Court orders hospice society that refuses to allow assisted death to stop meeting
B.C. Supreme Court petition previously alleged current board had stacked membership in advance of vote
A British Columbia Supreme Court judge has cancelled a pivotal meeting on Monday for a hospice society in Delta, B.C., that won't allow medical assistance in dying.
One of three former board members of the Irene Thomas Hospice who petitioned the court to stop the meeting says the judge gave them a complete victory.
Chris Pettypiece says the judge also ruled on Friday that the current board acted in bad faith to manipulate a vote by rejecting applications for those who wanted to be members of the Delta Hospice Society.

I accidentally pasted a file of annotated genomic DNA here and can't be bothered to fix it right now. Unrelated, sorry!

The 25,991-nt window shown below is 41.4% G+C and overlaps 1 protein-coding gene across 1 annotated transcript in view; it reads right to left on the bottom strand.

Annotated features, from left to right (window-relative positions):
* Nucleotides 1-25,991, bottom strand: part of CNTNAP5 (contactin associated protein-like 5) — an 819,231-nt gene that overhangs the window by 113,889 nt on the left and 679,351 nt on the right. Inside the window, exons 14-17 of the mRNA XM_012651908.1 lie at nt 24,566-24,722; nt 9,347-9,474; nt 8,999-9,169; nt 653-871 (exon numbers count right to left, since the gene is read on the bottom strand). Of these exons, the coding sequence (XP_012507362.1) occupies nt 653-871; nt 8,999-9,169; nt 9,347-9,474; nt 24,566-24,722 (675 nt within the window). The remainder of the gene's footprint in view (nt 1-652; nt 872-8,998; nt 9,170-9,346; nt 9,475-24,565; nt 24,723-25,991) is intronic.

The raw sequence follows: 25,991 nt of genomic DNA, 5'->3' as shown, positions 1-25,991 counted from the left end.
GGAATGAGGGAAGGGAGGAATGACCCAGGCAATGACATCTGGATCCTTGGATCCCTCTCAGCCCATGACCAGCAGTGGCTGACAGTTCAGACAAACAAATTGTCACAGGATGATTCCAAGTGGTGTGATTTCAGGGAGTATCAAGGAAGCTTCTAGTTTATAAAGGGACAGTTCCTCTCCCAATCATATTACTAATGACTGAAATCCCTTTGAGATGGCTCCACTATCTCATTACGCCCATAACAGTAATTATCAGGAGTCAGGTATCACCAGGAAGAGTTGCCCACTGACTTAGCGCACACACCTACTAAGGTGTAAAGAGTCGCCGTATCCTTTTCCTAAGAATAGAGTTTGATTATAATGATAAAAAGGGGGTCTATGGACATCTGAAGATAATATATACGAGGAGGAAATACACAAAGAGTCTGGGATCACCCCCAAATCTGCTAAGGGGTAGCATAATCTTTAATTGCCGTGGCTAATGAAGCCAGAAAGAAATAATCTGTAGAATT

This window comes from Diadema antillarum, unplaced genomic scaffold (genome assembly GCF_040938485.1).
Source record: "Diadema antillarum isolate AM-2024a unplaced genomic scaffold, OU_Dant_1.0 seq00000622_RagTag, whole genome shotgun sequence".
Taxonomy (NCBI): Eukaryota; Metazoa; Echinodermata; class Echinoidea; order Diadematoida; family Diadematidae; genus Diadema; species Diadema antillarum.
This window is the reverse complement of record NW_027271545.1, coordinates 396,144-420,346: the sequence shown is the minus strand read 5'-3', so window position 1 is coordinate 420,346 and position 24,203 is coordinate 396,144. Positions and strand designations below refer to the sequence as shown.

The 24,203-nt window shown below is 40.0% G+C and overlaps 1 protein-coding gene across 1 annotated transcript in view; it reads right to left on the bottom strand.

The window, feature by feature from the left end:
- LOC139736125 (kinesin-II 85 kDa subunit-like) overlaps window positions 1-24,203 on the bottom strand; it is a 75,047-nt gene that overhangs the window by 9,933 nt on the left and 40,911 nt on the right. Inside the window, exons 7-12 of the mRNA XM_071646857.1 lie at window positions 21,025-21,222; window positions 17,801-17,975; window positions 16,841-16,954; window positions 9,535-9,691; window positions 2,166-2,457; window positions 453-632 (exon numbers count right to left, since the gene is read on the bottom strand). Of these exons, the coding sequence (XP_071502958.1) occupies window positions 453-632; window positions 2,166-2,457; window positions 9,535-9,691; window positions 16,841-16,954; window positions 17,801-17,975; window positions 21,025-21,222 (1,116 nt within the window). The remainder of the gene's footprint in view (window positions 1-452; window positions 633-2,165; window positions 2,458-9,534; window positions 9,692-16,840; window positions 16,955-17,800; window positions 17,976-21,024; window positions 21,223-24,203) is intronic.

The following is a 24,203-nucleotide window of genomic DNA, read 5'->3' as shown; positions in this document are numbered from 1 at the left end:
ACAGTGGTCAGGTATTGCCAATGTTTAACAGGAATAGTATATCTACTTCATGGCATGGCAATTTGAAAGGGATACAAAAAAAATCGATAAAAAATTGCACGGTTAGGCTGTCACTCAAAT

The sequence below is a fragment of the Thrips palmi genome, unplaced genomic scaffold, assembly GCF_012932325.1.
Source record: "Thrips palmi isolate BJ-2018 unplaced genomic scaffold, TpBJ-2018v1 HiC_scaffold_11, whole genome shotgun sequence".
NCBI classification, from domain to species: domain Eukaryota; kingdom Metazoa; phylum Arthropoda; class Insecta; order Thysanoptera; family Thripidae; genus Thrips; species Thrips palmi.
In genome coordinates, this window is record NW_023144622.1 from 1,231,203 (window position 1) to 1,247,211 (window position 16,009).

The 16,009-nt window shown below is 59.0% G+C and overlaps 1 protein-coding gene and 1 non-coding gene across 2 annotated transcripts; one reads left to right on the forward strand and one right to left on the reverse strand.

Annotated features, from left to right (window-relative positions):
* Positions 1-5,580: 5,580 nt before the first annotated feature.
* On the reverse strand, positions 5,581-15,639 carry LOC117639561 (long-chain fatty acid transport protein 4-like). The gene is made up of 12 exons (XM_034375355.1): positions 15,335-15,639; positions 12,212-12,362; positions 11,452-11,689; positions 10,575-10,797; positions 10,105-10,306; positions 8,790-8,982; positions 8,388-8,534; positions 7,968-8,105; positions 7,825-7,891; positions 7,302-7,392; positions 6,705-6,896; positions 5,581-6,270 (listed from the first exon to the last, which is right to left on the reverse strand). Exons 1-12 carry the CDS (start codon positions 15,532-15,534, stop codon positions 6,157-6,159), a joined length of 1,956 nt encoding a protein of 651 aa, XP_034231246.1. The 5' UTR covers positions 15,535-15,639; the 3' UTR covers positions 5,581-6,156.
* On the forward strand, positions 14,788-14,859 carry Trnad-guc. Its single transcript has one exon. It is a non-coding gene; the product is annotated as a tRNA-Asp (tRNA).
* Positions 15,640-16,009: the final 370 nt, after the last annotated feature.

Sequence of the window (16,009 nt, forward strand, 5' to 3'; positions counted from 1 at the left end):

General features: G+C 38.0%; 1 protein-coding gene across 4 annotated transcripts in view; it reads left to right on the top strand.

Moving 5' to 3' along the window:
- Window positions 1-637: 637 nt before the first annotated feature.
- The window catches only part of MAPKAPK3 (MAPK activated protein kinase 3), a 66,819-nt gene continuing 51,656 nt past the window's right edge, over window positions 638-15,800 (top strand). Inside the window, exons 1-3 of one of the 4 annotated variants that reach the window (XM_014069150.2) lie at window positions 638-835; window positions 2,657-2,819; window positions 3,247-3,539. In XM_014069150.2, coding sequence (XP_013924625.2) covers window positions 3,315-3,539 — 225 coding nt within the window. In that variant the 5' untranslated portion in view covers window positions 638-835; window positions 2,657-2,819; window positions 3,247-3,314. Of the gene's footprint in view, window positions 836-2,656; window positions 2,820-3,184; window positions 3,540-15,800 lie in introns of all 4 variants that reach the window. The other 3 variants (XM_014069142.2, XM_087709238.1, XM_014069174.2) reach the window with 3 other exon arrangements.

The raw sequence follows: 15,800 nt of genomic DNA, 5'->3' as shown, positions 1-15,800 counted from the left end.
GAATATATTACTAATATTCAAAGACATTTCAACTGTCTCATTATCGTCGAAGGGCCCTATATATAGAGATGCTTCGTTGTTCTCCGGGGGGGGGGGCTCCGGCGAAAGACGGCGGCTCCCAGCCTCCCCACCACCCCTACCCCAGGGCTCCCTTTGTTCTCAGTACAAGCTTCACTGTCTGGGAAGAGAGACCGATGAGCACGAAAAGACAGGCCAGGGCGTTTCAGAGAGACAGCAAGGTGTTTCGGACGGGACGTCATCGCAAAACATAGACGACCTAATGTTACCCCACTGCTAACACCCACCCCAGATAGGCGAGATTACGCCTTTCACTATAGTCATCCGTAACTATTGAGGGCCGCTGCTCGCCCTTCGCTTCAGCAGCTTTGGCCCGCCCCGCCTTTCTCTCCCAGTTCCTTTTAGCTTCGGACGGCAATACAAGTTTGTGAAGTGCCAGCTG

Court documents allege the current society board stacked the members list by rejecting hundreds of membership applications from people in the community, while accepting only those who support Christian views.
Pettypiece says Justice Shelley Fitzpatrick also ordered the current board to provide a list of rejected memberships and that it must accept memberships for those who were turned away.
Hospice society president Angelina Ireland was unavailable for comment, although her affidavit to the court says the society's leadership has worked toward changing its constitution to reflect its Christian character.
B.C.'s Health Ministry announced last year that it was withdrawing $1.5 million in annual funding, covering about 94 per cent of the cost to run the facility, because the society won't comply with provincial policies on medical assistance in dying.